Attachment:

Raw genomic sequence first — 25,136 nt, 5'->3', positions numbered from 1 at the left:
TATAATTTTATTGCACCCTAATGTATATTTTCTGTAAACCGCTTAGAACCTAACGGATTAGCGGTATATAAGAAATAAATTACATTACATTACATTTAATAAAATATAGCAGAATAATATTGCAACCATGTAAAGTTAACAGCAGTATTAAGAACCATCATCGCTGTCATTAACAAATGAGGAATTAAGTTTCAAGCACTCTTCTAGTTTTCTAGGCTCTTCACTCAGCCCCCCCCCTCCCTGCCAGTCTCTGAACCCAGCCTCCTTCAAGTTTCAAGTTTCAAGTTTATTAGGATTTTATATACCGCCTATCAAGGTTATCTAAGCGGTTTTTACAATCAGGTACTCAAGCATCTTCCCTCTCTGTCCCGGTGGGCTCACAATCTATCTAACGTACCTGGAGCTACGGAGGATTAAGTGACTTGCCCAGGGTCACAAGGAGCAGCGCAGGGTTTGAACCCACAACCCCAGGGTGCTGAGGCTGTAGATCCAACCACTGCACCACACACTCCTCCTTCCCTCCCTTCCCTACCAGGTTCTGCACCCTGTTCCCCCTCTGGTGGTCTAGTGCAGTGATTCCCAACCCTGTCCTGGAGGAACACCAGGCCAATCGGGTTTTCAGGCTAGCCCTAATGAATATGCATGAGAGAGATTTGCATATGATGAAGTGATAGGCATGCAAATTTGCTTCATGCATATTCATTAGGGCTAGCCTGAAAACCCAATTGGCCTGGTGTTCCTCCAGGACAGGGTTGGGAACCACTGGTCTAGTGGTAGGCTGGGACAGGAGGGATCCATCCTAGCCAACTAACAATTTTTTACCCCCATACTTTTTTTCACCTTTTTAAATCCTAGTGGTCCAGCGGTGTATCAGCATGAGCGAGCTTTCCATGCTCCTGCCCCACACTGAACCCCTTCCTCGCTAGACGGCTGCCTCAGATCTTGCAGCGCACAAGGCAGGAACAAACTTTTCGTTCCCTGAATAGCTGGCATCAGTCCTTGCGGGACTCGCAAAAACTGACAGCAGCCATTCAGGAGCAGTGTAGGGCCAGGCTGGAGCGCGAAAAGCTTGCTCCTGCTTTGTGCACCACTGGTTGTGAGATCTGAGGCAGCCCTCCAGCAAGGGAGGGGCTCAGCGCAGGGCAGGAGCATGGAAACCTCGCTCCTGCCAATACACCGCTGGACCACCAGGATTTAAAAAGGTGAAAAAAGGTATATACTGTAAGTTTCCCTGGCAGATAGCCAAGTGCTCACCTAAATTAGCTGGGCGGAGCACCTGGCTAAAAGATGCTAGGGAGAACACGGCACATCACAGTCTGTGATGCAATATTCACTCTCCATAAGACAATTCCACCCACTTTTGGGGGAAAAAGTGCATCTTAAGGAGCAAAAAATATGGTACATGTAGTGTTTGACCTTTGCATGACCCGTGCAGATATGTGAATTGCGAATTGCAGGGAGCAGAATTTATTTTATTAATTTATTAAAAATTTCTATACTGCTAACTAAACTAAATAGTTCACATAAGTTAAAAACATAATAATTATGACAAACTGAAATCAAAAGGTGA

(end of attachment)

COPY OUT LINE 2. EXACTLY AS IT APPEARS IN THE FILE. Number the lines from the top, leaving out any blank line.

TATAATTTTATTGCACCCTAATGTATATTTTCTGTAAACCGCTTAGAACCTAACGGATTAGCGGTATATAAGAAATAAATTACATTACATTACATTTAATAAAATATAGCAGAATAATATTGCAACCATGTAAAGTTAACAGCAGTATTAAGAACCATCATCGCTGTCATTAACAAATGAGGAATTAAGTTTCAAGCACTCTTCTAGTTTTCTAGGCTCTTCACTCAGCCCCCCCCCTCCCTGCCAGTCTCTGAACCCAGCCTCCTTCAAGTTTCAAGTTTCAAGTTTATTAGGATTTTATATACCGCCTATCAAGGTTATCTAAGCGGTTTTTACAATCAGGTACTCAAGCATCTTCCCTCTCTGTCCCGGTGGGCTCACAATCTATCTAACGTACCTGGAGCTACGGAGGATTAAGTGACTTGCCCAGGGTCACAAGGAGCAGCGCAGGGTTTGAACCCACAACCCCAGGGTGCTGAGGCTGTAGATCCAACCACTGCACCACACACTCCTCCTTCCCTCCCTTCCCTACCAGGTTCTGCACCCTGTTCCCCCTCTGGTGGTCTAGTGCAGTGATTCCCAACCCTGTCCTGGAGGAACACCAGGCCAATCGGGTTTTCAGGCTAGCCCTAATGAATATGCATGAGAGAGATTTGCATATGATGAAGTGATAGGCATGCAAATTTGCTTCATGCATATTCATTAGGGCTAGCCTGAAAACCCAATTGGCCTGGTGTTCCTCCAGGACAGGGTTGGGAACCACTGGTCTAGTGGTAGGCTGGGACAGGAGGGATCCATCCTAGCCAACTAACAATTTTTTACCCCCATACTTTTTTTCACCTTTTTAAATCCTAGTGGTCCAGCGGTGTATCAGCATGAGCGAGCTTTCCATGCTCCTGCCCCACACTGAACCCCTTCCTCGCTAGACGGCTGCCTCAGATCTTGCAGCGCACAAGGCAGGAACAAACTTTTCGTTCCCTGAATAGCTGGCATCAGTCCTTGCGGGACTCGCAAAAACTGACAGCAGCCATTCAGGAGCAGTGTAGGGCCAGGCTGGAGCGCGAAAAGCTTGCTCCTGCTTTGTGCACCACTGGTTGTGAGATCTGAGGCAGCCCTCCAGCAAGGGAGGGGCTCAGCGCAGGGCAGGAGCATGGAAACCTCGCTCCTGCCAATACACCGCTGGACCACCAGGATTTAAAAAGGTGAAAAAAGGTATATACTGTAAGTTTCCCTGGCAGATAGCCAAGTGCTCACCTAAATTAGCTGGGCGGAGCACCTGGCTAAAAGATGCTAGGGAGAACACGGCACATCACAGTCTGTGATGCAATATTCACTCTCCATAAGACAATTCCACCCACTTTTGGGGGAAAAAGTGCATCTTAAGGAGCAAAAAATATGGTACATGTAGTGTTTGACCTTTGCATGACCCGTGCAGATATGTGAATTGCGAATTGCAGGGAGCAGAATTTATTTTATTAATTTATTAAAAATTTCTATACTGCTAACTAAACTAAATAGTTCACATAAGTTAAAAACATAATAATTATGACAAACTGAAATCAAAAGGTGA